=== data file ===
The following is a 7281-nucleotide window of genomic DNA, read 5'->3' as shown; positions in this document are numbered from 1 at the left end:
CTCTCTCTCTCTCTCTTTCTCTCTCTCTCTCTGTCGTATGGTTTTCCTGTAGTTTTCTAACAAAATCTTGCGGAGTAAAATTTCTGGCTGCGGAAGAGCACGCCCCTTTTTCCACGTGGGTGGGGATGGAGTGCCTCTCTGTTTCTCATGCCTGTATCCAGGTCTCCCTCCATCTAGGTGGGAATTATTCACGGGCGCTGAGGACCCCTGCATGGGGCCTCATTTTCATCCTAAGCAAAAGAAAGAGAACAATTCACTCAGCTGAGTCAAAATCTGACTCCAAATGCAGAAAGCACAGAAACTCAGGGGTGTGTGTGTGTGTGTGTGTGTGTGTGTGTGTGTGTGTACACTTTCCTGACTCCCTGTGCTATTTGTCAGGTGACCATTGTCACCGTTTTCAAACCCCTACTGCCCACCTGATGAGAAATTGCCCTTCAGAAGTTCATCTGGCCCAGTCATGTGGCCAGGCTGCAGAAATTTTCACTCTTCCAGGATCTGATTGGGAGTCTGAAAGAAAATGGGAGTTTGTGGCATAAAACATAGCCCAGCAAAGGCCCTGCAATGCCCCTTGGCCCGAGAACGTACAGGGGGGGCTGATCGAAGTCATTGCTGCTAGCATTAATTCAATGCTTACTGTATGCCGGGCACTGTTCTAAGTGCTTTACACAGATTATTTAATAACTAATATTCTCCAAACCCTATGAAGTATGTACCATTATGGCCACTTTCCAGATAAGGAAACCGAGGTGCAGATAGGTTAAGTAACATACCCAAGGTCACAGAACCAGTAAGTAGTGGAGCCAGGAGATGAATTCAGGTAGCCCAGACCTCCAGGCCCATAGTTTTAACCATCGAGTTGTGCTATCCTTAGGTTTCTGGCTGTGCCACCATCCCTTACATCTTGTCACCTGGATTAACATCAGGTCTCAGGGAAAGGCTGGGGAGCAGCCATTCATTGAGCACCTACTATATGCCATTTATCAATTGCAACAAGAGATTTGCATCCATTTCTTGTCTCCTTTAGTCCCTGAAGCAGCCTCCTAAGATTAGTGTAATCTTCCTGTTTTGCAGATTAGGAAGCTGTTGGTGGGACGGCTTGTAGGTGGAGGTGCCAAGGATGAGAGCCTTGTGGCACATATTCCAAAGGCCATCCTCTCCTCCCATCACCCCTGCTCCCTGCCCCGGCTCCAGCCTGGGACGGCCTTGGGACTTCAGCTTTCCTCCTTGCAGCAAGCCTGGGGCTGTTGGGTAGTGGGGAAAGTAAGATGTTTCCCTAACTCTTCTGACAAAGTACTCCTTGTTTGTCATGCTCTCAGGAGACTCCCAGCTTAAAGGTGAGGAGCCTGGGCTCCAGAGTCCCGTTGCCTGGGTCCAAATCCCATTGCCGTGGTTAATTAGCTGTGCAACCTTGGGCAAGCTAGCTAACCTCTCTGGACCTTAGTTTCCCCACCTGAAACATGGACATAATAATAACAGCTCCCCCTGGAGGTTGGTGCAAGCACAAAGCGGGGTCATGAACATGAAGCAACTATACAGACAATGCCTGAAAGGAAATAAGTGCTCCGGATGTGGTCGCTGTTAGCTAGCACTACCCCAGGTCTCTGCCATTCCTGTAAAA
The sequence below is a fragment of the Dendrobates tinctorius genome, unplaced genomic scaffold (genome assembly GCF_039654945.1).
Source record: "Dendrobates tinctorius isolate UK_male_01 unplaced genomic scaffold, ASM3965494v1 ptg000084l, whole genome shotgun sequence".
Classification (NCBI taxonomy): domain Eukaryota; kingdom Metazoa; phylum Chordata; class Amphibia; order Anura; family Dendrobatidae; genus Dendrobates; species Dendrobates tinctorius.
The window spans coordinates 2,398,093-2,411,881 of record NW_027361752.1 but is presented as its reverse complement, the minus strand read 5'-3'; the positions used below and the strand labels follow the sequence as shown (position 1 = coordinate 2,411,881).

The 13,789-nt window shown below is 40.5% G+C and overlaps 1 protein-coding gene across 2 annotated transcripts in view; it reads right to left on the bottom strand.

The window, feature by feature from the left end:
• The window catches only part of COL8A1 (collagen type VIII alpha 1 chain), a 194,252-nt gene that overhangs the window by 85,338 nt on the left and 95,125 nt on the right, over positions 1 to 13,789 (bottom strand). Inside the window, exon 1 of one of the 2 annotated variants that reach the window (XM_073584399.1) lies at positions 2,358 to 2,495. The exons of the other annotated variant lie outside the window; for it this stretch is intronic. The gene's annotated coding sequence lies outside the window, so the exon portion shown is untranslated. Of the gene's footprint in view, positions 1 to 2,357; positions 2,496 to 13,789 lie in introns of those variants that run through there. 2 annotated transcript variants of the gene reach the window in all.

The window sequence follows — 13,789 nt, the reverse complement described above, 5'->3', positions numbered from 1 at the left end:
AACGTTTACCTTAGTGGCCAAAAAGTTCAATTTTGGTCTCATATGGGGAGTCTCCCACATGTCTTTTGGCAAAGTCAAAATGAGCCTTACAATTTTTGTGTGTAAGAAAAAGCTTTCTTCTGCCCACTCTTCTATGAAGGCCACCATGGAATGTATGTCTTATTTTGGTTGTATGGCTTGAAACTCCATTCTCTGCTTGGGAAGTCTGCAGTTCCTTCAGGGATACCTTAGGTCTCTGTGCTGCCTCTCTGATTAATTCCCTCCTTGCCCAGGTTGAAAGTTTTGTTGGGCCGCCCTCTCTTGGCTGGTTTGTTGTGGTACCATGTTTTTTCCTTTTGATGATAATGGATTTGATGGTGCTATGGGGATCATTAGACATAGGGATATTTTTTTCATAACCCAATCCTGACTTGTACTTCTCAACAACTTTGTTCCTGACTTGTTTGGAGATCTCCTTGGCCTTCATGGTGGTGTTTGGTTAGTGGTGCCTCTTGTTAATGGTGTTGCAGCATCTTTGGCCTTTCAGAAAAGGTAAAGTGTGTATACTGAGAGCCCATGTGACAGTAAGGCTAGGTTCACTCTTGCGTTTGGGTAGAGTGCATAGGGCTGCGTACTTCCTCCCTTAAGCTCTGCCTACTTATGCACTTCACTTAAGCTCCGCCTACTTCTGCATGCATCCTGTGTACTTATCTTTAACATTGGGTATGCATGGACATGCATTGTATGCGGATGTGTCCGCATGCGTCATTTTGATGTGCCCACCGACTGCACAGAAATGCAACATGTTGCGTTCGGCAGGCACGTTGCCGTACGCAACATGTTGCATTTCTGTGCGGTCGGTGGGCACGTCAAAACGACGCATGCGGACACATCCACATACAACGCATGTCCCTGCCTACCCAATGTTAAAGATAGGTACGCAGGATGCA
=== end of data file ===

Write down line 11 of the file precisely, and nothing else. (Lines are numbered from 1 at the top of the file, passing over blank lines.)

AACGTTTACCTTAGTGGCCAAAAAGTTCAATTTTGGTCTCATATGGGGAGTCTCCCACATGTCTTTTGGCAAAGTCAAAATGAGCCTTACAATTTTTGTGTGTAAGAAAAAGCTTTCTTCTGCCCACTCTTCTATGAAGGCCACCATGGAATGTATGTCTTATTTTGGTTGTATGGCTTGAAACTCCATTCTCTGCTTGGGAAGTCTGCAGTTCCTTCAGGGATACCTTAGGTCTCTGTGCTGCCTCTCTGATTAATTCCCTCCTTGCCCAGGTTGAAAGTTTTGTTGGGCCGCCCTCTCTTGGCTGGTTTGTTGTGGTACCATGTTTTTTCCTTTTGATGATAATGGATTTGATGGTGCTATGGGGATCATTAGACATAGGGATATTTTTTTCATAACCCAATCCTGACTTGTACTTCTCAACAACTTTGTTCCTGACTTGTTTGGAGATCTCCTTGGCCTTCATGGTGGTGTTTGGTTAGTGGTGCCTCTTGTTAATGGTGTTGCAGCATCTTTGGCCTTTCAGAAAAGGTAAAGTGTGTATACTGAGAGCCCATGTGACAGTAAGGCTAGGTTCACTCTTGCGTTTGGGTAGAGTGCATAGGGCTGCGTACTTCCTCCCTTAAGCTCTGCCTACTTATGCACTTCACTTAAGCTCCGCCTACTTCTGCATGCATCCTGTGTACTTATCTTTAACATTGGGTATGCATGGACATGCATTGTATGCGGATGTGTCCGCATGCGTCATTTTGATGTGCCCACCGACTGCACAGAAATGCAACATGTTGCGTTCGGCAGGCACGTTGCCGTACGCAACATGTTGCATTTCTGTGCGGTCGGTGGGCACGTCAAAACGACGCATGCGGACACATCCACATACAACGCATGTCCCTGCCTACCCAATGTTAAAGATAGGTACGCAGGATGCA